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Why is it that you make stock (and/or gravy) from a roast chicken or beef or fish, but you don't do the same for pork?

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I've never experienced a fish stock, myself; seems like you'd have to collect quite a few heads and bones to get anything useful out of it. –  Aaronut Dec 6 '10 at 14:13
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Fish stock isn't really used much in western cooking but is excellent in things like fish curry. You can use the skin and tails from prawn, crayfish etc. as well as heads and tails from the fish and fish left overs to make it. –  vwiggins Dec 8 '10 at 10:23
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In Sweden where I live, we use fish stock all the time. For soups and sauces –  Charlie boy Jan 23 '12 at 12:30
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4 Answers

Ham bone soup and red eye gravy are some common preparations (in the southern US, at least) made from pork leftovers. We'll also make sawmill (white) gravy with cooked sausage. It's delicious over biscuits.

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Ham bone soup is delicious! I make a similar bean soup using pork neck bones. Pork stock is alive & well at our house! –  Mrs. Garden Dec 6 '10 at 18:44
    
Ham or pork stock is fantastic as a base for minestrone soup. It's quite salty which the pasta and beans soak up nicely. –  vwiggins Dec 8 '10 at 10:26
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If I boil a ham or gammon hock, I'll often use the stock from that to make pea and ham soup. Its a) delicious b) Cheap and really easy, basically involving adding a bag or 2 of frozen peas and some of the meat from the ham.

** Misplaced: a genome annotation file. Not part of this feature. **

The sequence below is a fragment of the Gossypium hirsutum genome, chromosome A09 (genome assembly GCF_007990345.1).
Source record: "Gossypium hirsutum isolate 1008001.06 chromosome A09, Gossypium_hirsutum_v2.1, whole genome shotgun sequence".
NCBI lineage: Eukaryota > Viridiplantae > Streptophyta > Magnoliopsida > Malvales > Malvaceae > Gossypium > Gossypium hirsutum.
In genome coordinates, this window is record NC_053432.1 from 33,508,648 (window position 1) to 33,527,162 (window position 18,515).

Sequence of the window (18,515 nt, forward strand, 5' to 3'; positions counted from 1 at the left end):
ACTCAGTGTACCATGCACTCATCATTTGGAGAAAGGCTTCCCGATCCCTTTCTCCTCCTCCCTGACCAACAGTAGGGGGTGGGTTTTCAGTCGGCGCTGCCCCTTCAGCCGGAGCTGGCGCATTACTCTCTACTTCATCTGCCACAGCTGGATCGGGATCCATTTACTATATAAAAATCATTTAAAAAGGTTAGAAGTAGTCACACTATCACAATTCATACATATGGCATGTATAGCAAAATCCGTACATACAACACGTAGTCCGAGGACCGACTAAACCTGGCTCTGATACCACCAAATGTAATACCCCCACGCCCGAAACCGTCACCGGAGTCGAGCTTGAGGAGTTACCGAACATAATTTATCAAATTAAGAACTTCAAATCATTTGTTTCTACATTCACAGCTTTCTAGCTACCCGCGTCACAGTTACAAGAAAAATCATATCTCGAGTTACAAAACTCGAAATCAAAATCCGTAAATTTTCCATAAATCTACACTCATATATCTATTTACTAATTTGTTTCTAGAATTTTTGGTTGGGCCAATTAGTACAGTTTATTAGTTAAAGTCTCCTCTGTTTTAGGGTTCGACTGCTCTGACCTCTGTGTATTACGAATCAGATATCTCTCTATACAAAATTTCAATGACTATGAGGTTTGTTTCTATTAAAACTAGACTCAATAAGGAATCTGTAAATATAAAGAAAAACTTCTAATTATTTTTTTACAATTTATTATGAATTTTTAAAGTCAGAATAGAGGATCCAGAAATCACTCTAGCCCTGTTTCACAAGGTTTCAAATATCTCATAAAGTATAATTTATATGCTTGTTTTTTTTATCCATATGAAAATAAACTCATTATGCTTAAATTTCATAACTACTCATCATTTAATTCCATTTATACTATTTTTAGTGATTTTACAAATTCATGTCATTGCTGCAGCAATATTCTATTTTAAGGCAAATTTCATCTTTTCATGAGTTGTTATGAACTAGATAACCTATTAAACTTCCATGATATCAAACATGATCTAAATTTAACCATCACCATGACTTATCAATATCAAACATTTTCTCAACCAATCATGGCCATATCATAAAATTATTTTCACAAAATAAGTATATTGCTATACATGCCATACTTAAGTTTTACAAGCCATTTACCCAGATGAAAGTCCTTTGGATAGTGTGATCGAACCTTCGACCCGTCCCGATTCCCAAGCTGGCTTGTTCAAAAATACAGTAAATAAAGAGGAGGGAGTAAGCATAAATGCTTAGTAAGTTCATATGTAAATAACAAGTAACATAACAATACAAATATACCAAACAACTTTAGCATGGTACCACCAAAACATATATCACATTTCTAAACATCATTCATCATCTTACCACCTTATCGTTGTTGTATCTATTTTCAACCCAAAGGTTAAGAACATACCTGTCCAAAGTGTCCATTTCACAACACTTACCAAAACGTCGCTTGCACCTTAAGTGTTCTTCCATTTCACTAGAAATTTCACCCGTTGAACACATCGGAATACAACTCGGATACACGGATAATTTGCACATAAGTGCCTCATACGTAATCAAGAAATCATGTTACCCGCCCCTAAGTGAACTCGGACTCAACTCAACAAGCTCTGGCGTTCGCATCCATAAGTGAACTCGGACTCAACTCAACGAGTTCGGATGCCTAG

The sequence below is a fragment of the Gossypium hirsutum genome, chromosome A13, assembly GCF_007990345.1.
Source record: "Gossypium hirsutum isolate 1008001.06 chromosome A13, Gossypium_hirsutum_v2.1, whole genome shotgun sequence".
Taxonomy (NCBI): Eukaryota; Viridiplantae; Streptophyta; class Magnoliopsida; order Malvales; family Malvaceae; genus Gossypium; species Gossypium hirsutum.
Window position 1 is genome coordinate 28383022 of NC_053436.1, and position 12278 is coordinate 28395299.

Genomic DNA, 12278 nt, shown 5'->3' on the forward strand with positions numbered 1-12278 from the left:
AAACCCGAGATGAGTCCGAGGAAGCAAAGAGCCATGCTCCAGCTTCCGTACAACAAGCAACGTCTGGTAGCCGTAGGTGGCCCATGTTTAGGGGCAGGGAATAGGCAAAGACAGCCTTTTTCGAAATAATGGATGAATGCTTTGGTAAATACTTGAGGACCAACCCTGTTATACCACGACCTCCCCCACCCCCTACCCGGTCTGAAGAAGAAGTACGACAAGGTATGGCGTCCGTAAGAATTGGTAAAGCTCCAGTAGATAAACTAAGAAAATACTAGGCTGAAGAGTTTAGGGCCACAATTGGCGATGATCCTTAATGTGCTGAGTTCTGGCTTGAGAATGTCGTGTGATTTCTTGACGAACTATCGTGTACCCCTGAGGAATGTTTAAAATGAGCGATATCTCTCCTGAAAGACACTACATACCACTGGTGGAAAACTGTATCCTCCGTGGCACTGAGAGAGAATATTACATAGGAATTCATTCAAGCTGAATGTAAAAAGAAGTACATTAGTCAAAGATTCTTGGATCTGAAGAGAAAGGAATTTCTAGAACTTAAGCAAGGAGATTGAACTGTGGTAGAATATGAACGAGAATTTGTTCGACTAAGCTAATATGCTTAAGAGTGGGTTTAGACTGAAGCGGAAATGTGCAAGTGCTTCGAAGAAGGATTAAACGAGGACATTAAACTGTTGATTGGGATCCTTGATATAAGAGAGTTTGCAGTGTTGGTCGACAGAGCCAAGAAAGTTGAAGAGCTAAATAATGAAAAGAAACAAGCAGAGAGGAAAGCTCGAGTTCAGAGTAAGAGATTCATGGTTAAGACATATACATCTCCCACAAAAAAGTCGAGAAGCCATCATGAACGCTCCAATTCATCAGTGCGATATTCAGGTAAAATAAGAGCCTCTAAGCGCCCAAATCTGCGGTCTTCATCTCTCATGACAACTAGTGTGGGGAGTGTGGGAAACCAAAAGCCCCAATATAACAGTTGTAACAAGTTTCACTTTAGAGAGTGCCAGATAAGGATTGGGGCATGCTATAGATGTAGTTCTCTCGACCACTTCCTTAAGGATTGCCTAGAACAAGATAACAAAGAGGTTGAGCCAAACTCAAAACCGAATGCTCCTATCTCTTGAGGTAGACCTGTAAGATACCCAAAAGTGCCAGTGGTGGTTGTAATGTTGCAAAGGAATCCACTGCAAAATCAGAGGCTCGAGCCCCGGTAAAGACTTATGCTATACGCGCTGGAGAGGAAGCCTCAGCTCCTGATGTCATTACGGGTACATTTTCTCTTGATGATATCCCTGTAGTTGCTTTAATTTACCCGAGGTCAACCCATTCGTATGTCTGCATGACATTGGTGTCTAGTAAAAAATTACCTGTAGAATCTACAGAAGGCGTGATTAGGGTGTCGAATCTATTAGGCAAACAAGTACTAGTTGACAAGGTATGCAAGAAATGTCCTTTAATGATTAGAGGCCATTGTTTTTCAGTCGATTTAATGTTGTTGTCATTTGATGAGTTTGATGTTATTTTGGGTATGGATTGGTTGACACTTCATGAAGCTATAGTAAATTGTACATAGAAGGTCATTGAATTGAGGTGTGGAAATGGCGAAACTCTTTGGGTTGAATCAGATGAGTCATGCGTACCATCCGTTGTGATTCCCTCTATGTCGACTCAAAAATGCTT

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I am cooking that right now. :) I am chucking in a little more veg and tomatoes though. I did let the stock sit over night and I removed most of the fat. –  Varuuknahl Dec 5 '10 at 21:54
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The flavor I think is why you usually don't see many other stocks.

Beef makes excellent general use stock, but fatty meat such as lamb, pork and oily poultry like duck and goose have too distinctive a flavour.

Quote pulled from here

I can attest to the lamb stock. I made a sauce from a lamb leg bone and the flavor was dominated by strong lamb taste.

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I think it is because it is so greasy. But they do use pork as a base for things like baked beans.

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Grease is just fat, and all animals are fatty when you get right down to it. Generally it's pretty easy to just skim the fat and/or strain it later, but if you've got a lot of fat (or blood, as in beef) then often you bring it to a simmer once in plain water to "clean" the bones, then discard the entire pot, and start over again with your mirepoix and so on. –  Aaronut Dec 6 '10 at 14:16
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